A friend of mine bought this anemone with 20cm in diameter, as a Stichodactyla mertensii, and four years later she was 30cm.
<Not surprising... but might be a He tried to fix it on the rocks, but she moved to the substrate (coral sand) always.
<Mmm, strike two... I think this might be a S. gigantea... on the basis of the mouth, the sand...>
When we played with our fingers, they get stuck and we have to do some strength to let go of the tentacles of the anemone.
My question is between identifying it as a Stichodactyla mertensii or Stichodactyla haddoni.
<Please read here re: http://s625.photobucket.com/albums/tt337/pedrogoncalvesx/carpet_anemone/
<<Oops!: http://www.wetwebmedia.com/carpetanemones.htm >>
Can you help me identify?
Thanks in advance and
Best Regards,
<Welcome. Bob Fenner>

Re: identifying an anemone      5/30/12
Thank you for your prompt reply!
<Welcome Pedro>
For some technical reason, some parts of the answer must be incomplete ..
<? What do you mean? I see the totality of the corr. below. Are you able to open the link, review the distinctive characteristic (differences) twixt the principal Stichodactyla species?>
Anyway the tentacles of gigantea are much longer, are not?
<Are not... the placement (sand), mouth (not flat, but open, obvious), stickiness of tentacles, colour of the verrucae... all point to S. gigantea. BobF>
Re: identifying an anemone      5/30/12
<Please read here re: http://s625.photobucket.com/albums/tt337/pedrogoncalvesx/carpet_anemone/ 
<<Oops!: http://www.wetwebmedia.com/carpetanemones.htm  >>

Could You ID My Nem Please?/Carpet Anemone ID 5/26/2011
Hi all at WWM!
<Hello Ruth>
I have trawled your site many times and found many a varied answers, but the one that still bugs me, is, not knowing for certain what my anemone is.
I got the whole system second hand so need a little help. Despite looking at hundreds of pictures, I just don't feel confident enough to give him a name!
<How about sticky?>
I think he looks like a carpet anemone, possibly S. haddoni, but like I said, I'm just not confident enough. He is about 6" across when fully open (although that is rare since he mostly does what he's doing in the picture, which is "hiding" under rocks!). I haven't been brave enough to touch him yet! He's not changed since I got him in October.
<Coloration as well?>
Any comments on his health and well-being are welcome since I'm new to the hobby and advice is always appreciated.
<Well Ruth I'm not so sure it is a haddoni. The fold shape leads me to believe it may be
Stichodactyla gigantea. I will ask Bob for his professional input as well. <<Is haddoni>>
You may want to read here and learn more about the needs of this animal.
I'm also hoping your tank is large and has intense lighting in the form of metal halide which is necessary to even have a chance on keeping this animal long term. At present, it appears to be just surviving.
Many thanks
<You're welcome. James (Salty Dog)>
Kind Regards
Ruth Carsberg

Re Could You ID My Nem Please?/Carpet Anemone ID 5/26/2011- 5/27/2011
Thanks James
<You're welcome, Ruth>
OK you did make me giggle with the "sticky" suggestion, I could probably have phrased that sentence a little better.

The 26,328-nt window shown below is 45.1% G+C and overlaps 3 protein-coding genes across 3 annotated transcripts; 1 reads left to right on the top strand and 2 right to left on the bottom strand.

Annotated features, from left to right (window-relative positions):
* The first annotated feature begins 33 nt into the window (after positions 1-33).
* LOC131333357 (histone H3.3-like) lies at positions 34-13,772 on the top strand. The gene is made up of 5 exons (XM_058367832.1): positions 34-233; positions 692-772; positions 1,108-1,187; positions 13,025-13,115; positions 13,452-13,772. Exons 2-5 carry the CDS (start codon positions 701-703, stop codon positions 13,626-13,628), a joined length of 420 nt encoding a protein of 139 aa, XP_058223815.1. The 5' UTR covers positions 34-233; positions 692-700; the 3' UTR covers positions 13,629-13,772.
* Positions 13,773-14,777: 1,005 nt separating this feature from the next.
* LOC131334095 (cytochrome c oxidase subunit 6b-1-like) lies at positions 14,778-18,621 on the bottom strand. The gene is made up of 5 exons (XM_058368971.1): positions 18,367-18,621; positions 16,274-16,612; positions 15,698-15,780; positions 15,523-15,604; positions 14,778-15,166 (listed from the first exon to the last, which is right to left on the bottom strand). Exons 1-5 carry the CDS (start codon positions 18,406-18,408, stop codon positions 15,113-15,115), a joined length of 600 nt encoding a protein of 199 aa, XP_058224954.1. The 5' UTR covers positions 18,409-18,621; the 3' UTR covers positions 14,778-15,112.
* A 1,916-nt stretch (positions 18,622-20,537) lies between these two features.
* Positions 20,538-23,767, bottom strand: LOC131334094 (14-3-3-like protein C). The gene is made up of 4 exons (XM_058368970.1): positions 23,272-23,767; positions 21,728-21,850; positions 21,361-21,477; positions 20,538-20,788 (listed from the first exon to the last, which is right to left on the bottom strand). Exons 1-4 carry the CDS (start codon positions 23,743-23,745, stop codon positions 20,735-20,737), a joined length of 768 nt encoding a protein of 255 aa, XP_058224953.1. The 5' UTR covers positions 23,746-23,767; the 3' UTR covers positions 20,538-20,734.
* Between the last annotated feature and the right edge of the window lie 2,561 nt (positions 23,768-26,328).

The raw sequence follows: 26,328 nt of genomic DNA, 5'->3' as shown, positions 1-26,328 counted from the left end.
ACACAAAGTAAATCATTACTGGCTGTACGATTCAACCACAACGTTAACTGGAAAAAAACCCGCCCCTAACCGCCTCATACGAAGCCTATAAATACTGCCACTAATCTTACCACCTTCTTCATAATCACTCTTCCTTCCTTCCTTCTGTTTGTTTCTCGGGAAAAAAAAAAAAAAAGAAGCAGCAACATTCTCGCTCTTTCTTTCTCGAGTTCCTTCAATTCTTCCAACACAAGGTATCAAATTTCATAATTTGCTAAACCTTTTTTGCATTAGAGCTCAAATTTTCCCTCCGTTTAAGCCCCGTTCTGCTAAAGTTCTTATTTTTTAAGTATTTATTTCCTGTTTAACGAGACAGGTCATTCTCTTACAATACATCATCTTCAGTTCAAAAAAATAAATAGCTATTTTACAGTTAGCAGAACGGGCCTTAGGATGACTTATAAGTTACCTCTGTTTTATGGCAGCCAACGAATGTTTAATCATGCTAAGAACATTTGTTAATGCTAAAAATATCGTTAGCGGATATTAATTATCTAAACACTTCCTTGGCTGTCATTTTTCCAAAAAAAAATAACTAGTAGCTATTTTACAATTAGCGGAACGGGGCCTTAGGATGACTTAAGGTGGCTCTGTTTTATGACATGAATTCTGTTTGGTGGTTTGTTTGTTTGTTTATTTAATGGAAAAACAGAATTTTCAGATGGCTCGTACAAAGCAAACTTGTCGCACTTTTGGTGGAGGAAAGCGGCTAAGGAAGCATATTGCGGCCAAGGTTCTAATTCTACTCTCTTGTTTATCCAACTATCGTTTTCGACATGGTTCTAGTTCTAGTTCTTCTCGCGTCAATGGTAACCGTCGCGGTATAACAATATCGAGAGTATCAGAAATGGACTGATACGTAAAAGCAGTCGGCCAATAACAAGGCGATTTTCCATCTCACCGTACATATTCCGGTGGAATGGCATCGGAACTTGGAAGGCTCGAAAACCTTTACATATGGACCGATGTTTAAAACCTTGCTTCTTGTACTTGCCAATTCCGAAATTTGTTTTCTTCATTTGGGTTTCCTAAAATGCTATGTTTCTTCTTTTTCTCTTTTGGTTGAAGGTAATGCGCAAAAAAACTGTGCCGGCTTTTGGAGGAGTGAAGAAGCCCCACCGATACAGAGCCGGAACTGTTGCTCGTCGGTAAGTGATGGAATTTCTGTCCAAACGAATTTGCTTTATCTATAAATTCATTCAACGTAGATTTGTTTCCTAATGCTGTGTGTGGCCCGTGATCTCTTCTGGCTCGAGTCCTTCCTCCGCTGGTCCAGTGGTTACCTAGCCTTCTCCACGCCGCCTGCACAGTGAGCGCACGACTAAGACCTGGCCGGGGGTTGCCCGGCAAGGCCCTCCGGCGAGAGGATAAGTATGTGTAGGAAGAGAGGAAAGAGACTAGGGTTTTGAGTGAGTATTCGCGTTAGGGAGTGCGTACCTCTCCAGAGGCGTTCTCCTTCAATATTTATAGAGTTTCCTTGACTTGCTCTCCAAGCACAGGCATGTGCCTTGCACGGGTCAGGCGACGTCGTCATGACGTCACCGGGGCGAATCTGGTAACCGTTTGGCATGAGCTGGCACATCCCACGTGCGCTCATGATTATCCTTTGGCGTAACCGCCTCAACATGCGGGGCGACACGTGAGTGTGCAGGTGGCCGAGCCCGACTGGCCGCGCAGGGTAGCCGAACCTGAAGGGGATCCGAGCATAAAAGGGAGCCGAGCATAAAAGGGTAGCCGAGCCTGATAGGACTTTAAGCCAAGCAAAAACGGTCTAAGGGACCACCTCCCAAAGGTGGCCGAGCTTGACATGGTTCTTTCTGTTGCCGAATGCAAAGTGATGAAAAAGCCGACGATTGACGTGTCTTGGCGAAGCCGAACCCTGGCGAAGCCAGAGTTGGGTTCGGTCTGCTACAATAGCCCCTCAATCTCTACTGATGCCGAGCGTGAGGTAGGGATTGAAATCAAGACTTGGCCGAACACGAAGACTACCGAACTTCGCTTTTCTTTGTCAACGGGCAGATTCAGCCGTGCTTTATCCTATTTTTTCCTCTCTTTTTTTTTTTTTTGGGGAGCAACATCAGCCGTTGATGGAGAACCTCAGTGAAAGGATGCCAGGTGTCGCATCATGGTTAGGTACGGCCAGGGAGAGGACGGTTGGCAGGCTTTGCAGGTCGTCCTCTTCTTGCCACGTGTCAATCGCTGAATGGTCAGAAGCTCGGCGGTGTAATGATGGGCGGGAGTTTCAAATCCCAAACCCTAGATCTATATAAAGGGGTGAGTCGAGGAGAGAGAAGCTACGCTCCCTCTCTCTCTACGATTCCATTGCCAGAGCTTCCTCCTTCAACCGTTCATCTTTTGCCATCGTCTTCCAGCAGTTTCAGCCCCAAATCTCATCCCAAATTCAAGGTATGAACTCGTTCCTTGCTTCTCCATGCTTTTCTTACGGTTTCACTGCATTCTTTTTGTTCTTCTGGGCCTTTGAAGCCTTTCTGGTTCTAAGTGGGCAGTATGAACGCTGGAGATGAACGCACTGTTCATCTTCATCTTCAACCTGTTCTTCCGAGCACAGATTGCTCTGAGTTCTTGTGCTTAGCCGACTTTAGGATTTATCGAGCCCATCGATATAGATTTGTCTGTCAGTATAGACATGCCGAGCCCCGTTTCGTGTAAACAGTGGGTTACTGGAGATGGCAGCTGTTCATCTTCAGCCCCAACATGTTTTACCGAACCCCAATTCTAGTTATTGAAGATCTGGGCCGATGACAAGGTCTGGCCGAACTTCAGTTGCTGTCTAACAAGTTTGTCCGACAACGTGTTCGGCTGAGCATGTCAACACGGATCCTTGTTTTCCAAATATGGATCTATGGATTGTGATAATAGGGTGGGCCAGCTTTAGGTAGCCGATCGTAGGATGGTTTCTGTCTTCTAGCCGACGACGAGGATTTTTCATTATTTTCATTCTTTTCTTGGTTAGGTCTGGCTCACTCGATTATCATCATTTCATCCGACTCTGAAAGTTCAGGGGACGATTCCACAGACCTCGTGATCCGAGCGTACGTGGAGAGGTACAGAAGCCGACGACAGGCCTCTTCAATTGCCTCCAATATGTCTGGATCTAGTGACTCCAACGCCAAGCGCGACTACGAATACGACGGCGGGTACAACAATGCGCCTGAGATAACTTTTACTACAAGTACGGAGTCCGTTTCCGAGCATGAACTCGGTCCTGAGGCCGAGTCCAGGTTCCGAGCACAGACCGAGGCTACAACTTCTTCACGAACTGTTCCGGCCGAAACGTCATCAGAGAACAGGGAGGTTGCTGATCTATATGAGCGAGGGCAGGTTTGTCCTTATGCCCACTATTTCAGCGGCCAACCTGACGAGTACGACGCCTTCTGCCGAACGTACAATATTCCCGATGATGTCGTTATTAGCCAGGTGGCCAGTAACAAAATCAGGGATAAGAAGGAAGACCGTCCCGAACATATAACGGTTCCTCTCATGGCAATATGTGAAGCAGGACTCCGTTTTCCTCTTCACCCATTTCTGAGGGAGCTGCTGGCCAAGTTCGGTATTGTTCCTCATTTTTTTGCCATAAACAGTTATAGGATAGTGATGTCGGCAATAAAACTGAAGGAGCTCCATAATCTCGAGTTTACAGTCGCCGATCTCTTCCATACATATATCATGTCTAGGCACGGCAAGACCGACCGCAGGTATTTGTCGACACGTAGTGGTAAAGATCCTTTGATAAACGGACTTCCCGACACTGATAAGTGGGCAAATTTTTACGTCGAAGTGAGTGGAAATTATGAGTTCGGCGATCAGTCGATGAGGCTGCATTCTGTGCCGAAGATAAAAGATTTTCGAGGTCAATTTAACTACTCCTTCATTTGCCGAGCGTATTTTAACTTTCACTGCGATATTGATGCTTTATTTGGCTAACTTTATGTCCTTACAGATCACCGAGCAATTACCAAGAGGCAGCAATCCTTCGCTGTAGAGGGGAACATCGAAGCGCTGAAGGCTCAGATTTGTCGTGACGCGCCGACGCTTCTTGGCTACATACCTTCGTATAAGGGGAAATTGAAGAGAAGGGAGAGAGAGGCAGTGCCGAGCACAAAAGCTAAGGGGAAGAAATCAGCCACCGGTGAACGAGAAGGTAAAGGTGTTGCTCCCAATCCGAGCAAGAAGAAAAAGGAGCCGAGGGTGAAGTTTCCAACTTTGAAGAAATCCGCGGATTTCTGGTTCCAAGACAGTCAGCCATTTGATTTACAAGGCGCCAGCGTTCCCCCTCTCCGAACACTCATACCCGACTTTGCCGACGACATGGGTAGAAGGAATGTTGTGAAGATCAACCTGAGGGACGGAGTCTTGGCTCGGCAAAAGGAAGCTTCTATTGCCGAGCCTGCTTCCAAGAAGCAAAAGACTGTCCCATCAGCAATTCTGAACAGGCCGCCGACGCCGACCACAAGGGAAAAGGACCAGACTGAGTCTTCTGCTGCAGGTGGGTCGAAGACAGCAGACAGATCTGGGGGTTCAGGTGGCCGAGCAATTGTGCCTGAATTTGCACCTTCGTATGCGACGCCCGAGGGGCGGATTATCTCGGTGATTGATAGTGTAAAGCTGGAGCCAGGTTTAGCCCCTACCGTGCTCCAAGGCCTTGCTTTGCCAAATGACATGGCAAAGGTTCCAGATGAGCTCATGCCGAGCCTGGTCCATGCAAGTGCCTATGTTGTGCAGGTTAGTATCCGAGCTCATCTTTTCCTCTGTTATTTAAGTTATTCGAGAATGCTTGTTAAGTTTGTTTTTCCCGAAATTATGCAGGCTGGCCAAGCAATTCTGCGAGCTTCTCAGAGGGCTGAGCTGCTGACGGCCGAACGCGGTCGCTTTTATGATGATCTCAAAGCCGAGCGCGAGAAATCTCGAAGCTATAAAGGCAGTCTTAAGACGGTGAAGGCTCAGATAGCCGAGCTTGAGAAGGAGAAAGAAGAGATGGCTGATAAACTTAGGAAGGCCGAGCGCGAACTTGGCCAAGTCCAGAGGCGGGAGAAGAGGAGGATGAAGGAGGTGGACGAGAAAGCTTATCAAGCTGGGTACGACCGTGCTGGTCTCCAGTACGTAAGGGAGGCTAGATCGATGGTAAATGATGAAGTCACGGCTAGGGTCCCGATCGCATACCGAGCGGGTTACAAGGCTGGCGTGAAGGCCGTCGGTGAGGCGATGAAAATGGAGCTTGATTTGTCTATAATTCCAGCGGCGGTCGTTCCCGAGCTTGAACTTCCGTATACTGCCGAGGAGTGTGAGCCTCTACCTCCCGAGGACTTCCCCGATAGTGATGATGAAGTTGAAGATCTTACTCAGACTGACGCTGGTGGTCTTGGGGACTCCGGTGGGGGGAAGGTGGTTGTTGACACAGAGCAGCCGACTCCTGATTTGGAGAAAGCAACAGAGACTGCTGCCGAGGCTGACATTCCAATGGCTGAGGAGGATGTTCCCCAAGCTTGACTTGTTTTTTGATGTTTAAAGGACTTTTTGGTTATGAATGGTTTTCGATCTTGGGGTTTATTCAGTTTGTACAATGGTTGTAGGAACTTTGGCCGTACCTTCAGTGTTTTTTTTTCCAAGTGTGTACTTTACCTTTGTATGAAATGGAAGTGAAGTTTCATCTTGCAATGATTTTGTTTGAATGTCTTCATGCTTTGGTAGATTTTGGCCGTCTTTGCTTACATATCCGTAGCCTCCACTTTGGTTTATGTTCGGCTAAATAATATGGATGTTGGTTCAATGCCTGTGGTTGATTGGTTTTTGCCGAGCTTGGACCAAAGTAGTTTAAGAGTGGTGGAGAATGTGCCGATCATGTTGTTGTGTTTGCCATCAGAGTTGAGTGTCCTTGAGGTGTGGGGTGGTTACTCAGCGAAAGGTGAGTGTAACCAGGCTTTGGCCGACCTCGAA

So from your coloration response, I am guessing that my gut feeling is correct, and he is indeed bleached. His coloration has not changed since October.
No, the tank is not large, but this is something I am currently looking to improve. It is an Aqua One 620T (approx 140 litres) with the standard 2x 18watt PL bulbs.
<Tank is too small and lighting is no where near enough for this animal. I am surprised it is still alive. Is the anemone taking food?>
I've asked various aquarists whether this lighting is enough, and they have said that it is.
<What are their credentials?>
But I'm still dubious. Would you say metal halides are the only option here?
<Metal halide would be my first choice, and T5 HO my second. If you can provide me with your tank dimensions I will make a suggestion.>
We feed him directly once a week with chopped silver sides / muscle /other chopped seafood.
<Oh good, and consider soaking the food in a vitamin complex such as Selcon or Vita-Chem.>
Water parameters are:
Sg 1.026
Temp: 27*C / 80.5*F
<I'd lower the temp to 78.>
Ammonia: 0
Nitrite: 0
Nitrate: sorry, I'm at work and my memory is failing me, but I do know that it was considered within the "safe" area using the JBL test kits.
<Yes, but safe for what.>
Phosphate: 0.25 (working on solutions for this - using RowaPhos and removed carbon for now)
<A good protein skimmer would be a very useful tool to improve water quality and help control nitrates/phosphates.>
As far as I know, from the information I was given, the tank has been running for around 4 years, but I don't know how old the anemone is.
My tank has mum and dad A. polymnus along with 7 of their offspring (hoping to move them on soon)
<Congrats to you Ruth!>
some turbo snails, a hermit crab, a star fish and a cleaner shrimp. There are a few mushrooms and polyps that seem to be healthy, but nothing spectacular.
<Won't be with your lighting.>
The rest is live rock.
Sand bed is approx. 4".
Apart from improving the lighting and tank volume, is there anything else I can do to help him?
<For you to continue to read/learn and ensure this animal is fed at least once weekly, it's obviously his lifeline right now.>
I am most grateful for your swift response.
<You're very welcome. James (Salty Dog)>
Kind Regards

Anemone Identification 12/3/10
Hello Crew! Thank you for providing this service for those of us that have hit dead end with every other method of research.